Report: Marilyn Manson Locked Women in Solitary Confinement “Bad Girls Room”
New allegations about Marilyn Manson’s past behavior have come to light from an in-depth report by Rolling Stone that includes accusations of regular use of racist language, an obsession with Nazi memorabilia, and more physically and emotionally abusive behavior towards his ex-girlfriends.
A flood of charges against Manson began in February, when Westworld star Evan Rachel Wood alleged that Manson “horrifically abused me for years.” She elaborated on those accusations a week later, at which point she also said that Manson’s wife, Lindsay Usich, and someone named Leslee Lane were “conspiring to release photos of me when I was UNDERAGE, after being given large amounts of drugs and alcohol, after Brian performed on Halloween in Las Vegas, to ‘ruin my career’ and ‘shut me up.’”
A deluge of similar accusations from other women followed Wood’s, including Game of Thrones actress Esmé Bianco, model/actress Ashley Morgan Smithline and a Jane Doe, all of whom sued Manson. Manson called the accusations against him “horrible distortions of reality,” but the singer was dropped by his label, Loma Vista, his agency, CAA, and his manager of 25 years, Tony Ciulla. He was also fired from television roles on the programs American Gods and Creepshow.
The Rolling Stone report, which includes accounts from several women, details a similar pattern in his relationships that begins with love-bombing, a tactic abusers often use to woo victims into their good graces. Smithline shared, “[He’d say], ‘I’m the only one who understands you.” Another accuser, model Sarah McNeilly, said, “He wanted me to start picking out wedding dresses. He wanted to have a baby. I’ve never experienced a relationship like this — because it was fucking fake.”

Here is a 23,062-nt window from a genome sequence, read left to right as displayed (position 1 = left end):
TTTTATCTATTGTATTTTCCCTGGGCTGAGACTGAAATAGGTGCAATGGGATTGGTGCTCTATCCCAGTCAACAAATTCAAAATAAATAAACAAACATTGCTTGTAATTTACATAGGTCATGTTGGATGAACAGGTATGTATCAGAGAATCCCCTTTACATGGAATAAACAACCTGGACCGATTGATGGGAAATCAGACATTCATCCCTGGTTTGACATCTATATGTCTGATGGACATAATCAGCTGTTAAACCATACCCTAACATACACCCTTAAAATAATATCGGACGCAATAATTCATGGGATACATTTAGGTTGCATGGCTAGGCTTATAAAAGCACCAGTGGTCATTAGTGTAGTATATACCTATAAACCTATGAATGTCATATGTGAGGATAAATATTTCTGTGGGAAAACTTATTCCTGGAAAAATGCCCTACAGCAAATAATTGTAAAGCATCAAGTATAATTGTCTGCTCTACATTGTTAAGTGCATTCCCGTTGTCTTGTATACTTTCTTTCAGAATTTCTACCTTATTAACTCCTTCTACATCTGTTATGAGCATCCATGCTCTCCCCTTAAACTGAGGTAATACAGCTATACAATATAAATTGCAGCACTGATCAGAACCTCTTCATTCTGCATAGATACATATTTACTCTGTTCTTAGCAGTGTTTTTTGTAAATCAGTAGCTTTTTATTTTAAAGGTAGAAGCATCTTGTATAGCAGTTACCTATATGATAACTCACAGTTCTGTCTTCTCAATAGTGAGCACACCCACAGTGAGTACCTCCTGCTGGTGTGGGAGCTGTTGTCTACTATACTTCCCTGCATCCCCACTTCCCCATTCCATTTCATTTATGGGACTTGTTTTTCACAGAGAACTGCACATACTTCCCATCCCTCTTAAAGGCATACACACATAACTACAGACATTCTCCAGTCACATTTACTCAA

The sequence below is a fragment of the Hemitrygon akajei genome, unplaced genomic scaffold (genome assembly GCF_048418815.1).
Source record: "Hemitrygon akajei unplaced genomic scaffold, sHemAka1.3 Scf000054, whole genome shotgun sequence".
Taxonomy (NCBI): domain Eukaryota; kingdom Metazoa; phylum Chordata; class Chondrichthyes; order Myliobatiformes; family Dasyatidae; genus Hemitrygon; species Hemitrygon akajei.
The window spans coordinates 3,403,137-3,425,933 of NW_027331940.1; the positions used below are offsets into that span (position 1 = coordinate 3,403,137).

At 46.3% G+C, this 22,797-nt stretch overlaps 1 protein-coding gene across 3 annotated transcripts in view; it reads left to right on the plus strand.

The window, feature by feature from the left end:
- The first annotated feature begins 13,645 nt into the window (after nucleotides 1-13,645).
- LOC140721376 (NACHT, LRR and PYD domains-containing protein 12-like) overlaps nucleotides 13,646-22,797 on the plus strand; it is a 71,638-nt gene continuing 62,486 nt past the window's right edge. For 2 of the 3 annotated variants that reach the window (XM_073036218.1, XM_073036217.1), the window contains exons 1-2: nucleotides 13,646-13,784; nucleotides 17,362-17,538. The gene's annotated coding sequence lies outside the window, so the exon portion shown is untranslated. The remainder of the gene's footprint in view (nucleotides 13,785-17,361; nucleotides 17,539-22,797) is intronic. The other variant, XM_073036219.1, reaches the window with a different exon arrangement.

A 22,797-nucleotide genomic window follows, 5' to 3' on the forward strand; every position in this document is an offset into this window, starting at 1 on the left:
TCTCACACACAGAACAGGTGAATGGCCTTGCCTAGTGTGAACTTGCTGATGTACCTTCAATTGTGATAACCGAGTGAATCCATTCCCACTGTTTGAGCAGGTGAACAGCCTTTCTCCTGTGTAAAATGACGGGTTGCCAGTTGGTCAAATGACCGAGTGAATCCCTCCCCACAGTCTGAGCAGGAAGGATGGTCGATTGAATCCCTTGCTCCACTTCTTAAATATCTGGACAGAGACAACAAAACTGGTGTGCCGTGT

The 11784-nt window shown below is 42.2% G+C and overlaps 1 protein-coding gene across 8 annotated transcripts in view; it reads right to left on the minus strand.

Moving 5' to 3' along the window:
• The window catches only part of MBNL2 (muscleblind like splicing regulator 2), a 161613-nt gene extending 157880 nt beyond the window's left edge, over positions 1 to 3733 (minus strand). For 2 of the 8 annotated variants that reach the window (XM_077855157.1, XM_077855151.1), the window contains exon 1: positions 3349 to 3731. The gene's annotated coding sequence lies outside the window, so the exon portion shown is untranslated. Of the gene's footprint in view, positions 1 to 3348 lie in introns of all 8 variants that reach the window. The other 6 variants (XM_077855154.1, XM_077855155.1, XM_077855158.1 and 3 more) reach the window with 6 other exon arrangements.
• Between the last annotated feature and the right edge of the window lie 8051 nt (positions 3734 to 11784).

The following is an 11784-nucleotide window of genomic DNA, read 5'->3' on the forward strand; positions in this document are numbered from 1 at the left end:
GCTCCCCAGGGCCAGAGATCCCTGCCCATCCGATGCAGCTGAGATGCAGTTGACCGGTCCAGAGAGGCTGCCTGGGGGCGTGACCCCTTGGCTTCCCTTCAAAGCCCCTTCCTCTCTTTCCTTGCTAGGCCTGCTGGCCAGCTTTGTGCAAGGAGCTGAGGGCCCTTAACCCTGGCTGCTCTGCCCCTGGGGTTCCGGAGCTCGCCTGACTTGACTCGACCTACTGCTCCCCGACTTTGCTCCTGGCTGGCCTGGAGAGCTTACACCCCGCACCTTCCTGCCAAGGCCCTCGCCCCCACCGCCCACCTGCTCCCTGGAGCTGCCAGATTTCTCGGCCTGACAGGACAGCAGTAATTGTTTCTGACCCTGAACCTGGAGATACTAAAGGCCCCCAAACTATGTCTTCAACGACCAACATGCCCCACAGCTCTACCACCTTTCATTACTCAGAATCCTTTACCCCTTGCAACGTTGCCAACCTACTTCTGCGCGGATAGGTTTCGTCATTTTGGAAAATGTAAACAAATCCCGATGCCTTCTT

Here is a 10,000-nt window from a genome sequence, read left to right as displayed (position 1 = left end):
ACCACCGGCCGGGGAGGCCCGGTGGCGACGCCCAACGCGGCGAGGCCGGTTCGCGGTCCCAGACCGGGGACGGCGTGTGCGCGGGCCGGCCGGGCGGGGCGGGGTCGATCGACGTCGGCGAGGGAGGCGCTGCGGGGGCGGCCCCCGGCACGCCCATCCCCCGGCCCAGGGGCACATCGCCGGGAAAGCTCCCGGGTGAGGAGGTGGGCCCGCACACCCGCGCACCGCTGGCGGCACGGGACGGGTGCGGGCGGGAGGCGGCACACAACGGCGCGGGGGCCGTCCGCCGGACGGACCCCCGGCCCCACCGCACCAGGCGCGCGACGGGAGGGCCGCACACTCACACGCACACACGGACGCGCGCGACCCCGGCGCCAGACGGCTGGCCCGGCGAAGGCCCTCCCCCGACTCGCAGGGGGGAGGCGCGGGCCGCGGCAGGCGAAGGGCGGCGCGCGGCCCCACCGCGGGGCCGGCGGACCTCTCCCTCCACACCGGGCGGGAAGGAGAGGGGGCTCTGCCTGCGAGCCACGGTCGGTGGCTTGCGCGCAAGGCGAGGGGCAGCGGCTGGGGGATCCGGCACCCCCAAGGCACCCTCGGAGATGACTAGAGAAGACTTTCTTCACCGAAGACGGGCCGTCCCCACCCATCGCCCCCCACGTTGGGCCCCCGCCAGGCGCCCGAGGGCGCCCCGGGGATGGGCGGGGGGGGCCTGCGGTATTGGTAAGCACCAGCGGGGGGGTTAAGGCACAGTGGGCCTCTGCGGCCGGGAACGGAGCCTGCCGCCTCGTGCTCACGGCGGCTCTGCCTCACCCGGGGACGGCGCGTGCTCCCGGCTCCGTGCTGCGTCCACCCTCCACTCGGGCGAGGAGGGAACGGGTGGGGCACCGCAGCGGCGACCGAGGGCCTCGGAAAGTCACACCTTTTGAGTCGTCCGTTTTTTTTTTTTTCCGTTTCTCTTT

Several victims described a vocal booth in Manson’s West Hollywood apartment that he referred to as the “Bad Girls Room,” as he openly did in a 2012 interview, detailing how he’d utilize it as a solitary confinement cell to punish bad behavior. Smithline describes the space as about the size of a department store dressing room and claims she was trapped inside of it for hours at a time. “At first, he made it sound cool,” Smithline says. “Then, he made it sound very punitive. Even if I was screaming, no one would hear me. First you fight, and he enjoys the struggle. I learned to not fight it, because that was giving him what he wanted. I just went somewhere else in my head.”
Other details in the report echo or provide more detail about Manson that were previously revealed, including that the temperature in his homes was always kept very cold to make his victims uncomfortable, that they were decorated with copious amounts of nazi memorabilia, and that woman were physically attacked and verbally berated regularly, with Bianco recounting a story of being chased around with an ax while Manson smashed holes in the wall. Manson reportedly used the N-word often and “almost reveled in being able to say it in front of Black people.”
You can read the full Rolling Stone report here.
In July, a lawyer for Manson continued to deny the claims, asserting that Bianco and others were co-conspirators “trying to conflate the imagery and artistry of Warner’s ‘shock rock’ stage persona … with fabricated accounts of abuse.”
In August, Manson made his first public appearance since his the deluge of allegations against him began, joining Kanye West on stage at an event promoting the rapper’s new album, Donda. Manson reportedly also lent his voice to that record and is now ostensibly pursuing a conversion to Christianity with Kanye’s lead.